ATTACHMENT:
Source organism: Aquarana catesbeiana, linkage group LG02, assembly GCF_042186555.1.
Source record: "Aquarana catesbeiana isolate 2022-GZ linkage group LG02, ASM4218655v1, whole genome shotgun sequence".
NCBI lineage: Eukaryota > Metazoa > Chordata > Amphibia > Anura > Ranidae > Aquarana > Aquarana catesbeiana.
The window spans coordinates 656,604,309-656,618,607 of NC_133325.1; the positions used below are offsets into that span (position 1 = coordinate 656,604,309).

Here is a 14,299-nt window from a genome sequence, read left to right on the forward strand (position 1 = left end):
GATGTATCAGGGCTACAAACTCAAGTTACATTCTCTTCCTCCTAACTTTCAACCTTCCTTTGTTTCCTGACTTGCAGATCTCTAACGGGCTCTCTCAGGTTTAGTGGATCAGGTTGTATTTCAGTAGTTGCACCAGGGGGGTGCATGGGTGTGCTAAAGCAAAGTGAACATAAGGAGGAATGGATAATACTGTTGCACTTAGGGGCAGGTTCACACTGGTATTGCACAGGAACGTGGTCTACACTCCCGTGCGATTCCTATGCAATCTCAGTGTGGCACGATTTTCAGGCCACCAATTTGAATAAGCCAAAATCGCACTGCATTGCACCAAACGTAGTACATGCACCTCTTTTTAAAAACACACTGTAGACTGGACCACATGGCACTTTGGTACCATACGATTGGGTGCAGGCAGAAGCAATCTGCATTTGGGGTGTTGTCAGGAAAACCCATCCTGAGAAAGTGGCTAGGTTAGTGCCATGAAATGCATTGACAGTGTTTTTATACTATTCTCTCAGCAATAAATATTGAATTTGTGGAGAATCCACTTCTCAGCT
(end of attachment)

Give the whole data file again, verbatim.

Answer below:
Source organism: Aquarana catesbeiana, linkage group LG02, assembly GCF_042186555.1.
Source record: "Aquarana catesbeiana isolate 2022-GZ linkage group LG02, ASM4218655v1, whole genome shotgun sequence".
NCBI lineage: Eukaryota > Metazoa > Chordata > Amphibia > Anura > Ranidae > Aquarana > Aquarana catesbeiana.
The window spans coordinates 656,604,309-656,618,607 of NC_133325.1; the positions used below are offsets into that span (position 1 = coordinate 656,604,309).

Here is a 14,299-nt window from a genome sequence, read left to right on the forward strand (position 1 = left end):
GATGTATCAGGGCTACAAACTCAAGTTACATTCTCTTCCTCCTAACTTTCAACCTTCCTTTGTTTCCTGACTTGCAGATCTCTAACGGGCTCTCTCAGGTTTAGTGGATCAGGTTGTATTTCAGTAGTTGCACCAGGGGGGTGCATGGGTGTGCTAAAGCAAAGTGAACATAAGGAGGAATGGATAATACTGTTGCACTTAGGGGCAGGTTCACACTGGTATTGCACAGGAACGTGGTCTACACTCCCGTGCGATTCCTATGCAATCTCAGTGTGGCACGATTTTCAGGCCACCAATTTGAATAAGCCAAAATCGCACTGCATTGCACCAAACGTAGTACATGCACCTCTTTTTAAAAACACACTGTAGACTGGACCACATGGCACTTTGGTACCATACGATTGGGTGCAGGCAGAAGCAATCTGCATTTGGGGTGTTGTCAGGAAAACCCATCCTGAGAAAGTGGCTAGGTTAGTGCCATGAAATGCATTGACAGTGTTTTTATACTATTCTCTCAGCAATAAATATTGAATTTGTGGAGAATCCACTTCTCAGCT